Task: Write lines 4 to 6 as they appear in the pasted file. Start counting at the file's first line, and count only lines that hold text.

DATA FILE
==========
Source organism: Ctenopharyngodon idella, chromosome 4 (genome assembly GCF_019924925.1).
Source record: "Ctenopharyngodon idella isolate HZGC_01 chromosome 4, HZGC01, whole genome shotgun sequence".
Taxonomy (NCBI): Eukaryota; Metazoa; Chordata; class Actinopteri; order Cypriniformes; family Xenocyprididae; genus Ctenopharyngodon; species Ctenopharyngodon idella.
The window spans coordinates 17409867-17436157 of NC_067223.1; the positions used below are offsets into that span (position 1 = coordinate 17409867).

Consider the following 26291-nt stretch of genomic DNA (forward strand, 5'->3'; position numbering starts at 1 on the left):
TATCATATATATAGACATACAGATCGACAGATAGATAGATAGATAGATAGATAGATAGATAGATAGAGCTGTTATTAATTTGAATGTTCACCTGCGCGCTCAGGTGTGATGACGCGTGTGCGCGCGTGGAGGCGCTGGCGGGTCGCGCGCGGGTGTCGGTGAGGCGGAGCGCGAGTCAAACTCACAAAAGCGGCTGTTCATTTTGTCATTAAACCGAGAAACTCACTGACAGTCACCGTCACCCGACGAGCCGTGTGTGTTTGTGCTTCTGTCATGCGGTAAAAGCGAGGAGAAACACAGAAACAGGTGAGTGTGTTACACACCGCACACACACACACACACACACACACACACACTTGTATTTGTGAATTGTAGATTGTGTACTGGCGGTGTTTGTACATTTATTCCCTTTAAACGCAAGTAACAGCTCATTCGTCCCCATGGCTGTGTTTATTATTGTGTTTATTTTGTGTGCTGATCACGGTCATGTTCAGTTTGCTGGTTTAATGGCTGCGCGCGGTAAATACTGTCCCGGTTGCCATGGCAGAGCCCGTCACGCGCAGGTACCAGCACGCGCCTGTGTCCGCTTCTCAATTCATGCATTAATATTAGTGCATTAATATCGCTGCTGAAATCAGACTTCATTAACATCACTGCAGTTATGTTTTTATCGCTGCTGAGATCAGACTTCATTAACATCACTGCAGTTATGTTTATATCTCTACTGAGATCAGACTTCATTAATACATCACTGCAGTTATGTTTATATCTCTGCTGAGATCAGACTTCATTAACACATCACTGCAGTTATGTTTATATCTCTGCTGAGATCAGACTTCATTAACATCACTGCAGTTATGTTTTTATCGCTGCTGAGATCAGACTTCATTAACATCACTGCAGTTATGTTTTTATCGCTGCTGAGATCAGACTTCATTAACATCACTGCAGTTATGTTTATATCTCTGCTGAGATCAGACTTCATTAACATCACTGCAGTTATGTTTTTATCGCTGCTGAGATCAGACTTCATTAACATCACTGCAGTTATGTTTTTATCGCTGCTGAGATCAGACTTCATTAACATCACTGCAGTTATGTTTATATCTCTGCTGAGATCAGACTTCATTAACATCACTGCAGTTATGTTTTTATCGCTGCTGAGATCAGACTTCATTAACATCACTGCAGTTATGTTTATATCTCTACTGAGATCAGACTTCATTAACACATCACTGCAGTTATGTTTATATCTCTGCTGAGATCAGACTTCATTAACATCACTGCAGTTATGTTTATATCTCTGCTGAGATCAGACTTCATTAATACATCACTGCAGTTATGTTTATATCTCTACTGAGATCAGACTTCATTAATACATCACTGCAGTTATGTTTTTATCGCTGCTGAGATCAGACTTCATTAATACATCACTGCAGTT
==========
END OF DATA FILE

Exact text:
The window spans coordinates 17409867-17436157 of NC_067223.1; the positions used below are offsets into that span (position 1 = coordinate 17409867).

Consider the following 26291-nt stretch of genomic DNA (forward strand, 5'->3'; position numbering starts at 1 on the left):
TATCATATATATAGACATACAGATCGACAGATAGATAGATAGATAGATAGATAGATAGATAGATAGAGCTGTTATTAATTTGAATGTTCACCTGCGCGCTCAGGTGTGATGACGCGTGTGCGCGCGTGGAGGCGCTGGCGGGTCGCGCGCGGGTGTCGGTGAGGCGGAGCGCGAGTCAAACTCACAAAAGCGGCTGTTCATTTTGTCATTAAACCGAGAAACTCACTGACAGTCACCGTCACCCGACGAGCCGTGTGTGTTTGTGCTTCTGTCATGCGGTAAAAGCGAGGAGAAACACAGAAACAGGTGAGTGTGTTACACACCGCACACACACACACACACACACACACACACACTTGTATTTGTGAATTGTAGATTGTGTACTGGCGGTGTTTGTACATTTATTCCCTTTAAACGCAAGTAACAGCTCATTCGTCCCCATGGCTGTGTTTATTATTGTGTTTATTTTGTGTGCTGATCACGGTCATGTTCAGTTTGCTGGTTTAATGGCTGCGCGCGGTAAATACTGTCCCGGTTGCCATGGCAGAGCCCGTCACGCGCAGGTACCAGCACGCGCCTGTGTCCGCTTCTCAATTCATGCATTAATATTAGTGCATTAATATCGCTGCTGAAATCAGACTTCATTAACATCACTGCAGTTATGTTTTTATCGCTGCTGAGATCAGACTTCATTAACATCACTGCAGTTATGTTTATATCTCTACTGAGATCAGACTTCATTAATACATCACTGCAGTTATGTTTATATCTCTGCTGAGATCAGACTTCATTAACACATCACTGCAGTTATGTTTATATCTCTGCTGAGATCAGACTTCATTAACATCACTGCAGTTATGTTTTTATCGCTGCTGAGATCAGACTTCATTAACATCACTGCAGTTATGTTTTTATCGCTGCTGAGATCAGACTTCATTAACATCACTGCAGTTATGTTTATATCTCTGCTGAGATCAGACTTCATTAACATCACTGCAGTTATGTTTTTATCGCTGCTGAGATCAGACTTCATTAACATCACTGCAGTTATGTTTTTATCGCTGCTGAGATCAGACTTCATTAACATCACTGCAGTTATGTTTATATCTCTGCTGAGATCAGACTTCATTAACATCACTGCAGTTATGTTTTTATCGCTGCTGAGATCAGACTTCATTAACATCACTGCAGTTATGTTTATATCTCTACTGAGATCAGACTTCATTAACACATCACTGCAGTTATGTTTATATCTCTGCTGAGATCAGACTTCATTAACATCACTGCAGTTATGTTTATATCTCTGCTGAGATCAGACTTCATTAATACATCACTGCAGTTATGTTTATATCTCTACTGAGATCAGACTTCATTAATACATCACTGCAGTTATGTTTTTATCGCTGCTGAGATCAGACTTCATTAATACATCACTGCAGTT